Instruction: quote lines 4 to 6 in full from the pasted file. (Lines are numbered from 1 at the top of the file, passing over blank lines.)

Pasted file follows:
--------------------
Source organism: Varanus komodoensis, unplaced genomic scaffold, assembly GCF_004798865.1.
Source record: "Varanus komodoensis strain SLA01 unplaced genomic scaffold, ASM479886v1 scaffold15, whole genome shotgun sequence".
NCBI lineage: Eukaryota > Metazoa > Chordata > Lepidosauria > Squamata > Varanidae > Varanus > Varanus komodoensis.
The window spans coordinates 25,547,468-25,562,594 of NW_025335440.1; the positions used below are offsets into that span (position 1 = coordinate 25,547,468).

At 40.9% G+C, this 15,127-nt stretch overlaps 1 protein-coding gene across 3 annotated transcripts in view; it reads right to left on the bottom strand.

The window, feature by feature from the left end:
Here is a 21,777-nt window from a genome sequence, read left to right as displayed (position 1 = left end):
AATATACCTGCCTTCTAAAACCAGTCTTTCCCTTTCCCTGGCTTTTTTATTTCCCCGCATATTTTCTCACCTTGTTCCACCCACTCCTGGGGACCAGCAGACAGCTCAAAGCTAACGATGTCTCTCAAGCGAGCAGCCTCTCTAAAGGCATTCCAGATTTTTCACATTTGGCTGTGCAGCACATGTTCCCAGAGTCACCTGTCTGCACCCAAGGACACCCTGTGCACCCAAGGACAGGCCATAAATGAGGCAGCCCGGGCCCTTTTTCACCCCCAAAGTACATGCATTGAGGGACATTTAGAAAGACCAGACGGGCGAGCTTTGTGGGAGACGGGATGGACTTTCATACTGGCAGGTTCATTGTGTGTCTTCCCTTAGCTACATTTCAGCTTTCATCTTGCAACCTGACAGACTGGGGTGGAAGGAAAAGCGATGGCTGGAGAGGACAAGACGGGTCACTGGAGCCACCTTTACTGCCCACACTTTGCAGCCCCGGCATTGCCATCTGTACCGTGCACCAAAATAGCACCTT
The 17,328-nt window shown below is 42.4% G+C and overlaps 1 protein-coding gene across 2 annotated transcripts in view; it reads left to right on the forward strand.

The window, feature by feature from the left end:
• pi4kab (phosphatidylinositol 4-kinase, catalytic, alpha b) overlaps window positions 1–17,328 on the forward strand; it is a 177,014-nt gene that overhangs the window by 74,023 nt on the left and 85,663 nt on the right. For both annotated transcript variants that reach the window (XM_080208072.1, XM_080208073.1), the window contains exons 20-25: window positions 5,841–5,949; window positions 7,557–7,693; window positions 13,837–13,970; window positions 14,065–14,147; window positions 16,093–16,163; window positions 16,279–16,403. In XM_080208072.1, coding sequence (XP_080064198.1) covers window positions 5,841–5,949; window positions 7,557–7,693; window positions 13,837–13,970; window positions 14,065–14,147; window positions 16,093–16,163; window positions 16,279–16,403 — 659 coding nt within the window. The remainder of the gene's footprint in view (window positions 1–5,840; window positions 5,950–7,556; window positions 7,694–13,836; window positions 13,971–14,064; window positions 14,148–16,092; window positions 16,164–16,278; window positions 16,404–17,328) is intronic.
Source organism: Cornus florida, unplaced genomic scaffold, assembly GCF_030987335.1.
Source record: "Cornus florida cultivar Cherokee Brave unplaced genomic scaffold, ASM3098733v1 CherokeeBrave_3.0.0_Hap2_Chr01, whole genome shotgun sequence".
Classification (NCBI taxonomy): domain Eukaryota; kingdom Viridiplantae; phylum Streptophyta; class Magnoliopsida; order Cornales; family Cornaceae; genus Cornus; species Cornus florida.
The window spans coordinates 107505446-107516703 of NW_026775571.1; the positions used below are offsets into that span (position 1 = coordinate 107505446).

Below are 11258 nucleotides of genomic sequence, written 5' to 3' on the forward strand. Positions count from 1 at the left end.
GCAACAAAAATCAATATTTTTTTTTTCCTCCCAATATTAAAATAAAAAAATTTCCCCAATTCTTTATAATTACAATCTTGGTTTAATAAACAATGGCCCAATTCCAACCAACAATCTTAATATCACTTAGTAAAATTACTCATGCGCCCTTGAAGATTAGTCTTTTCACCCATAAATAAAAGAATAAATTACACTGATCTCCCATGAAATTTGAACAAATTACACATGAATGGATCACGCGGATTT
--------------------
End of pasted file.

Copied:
The window spans coordinates 25,547,468-25,562,594 of NW_025335440.1; the positions used below are offsets into that span (position 1 = coordinate 25,547,468).

At 40.9% G+C, this 15,127-nt stretch overlaps 1 protein-coding gene across 3 annotated transcripts in view; it reads right to left on the bottom strand.

The window, feature by feature from the left end: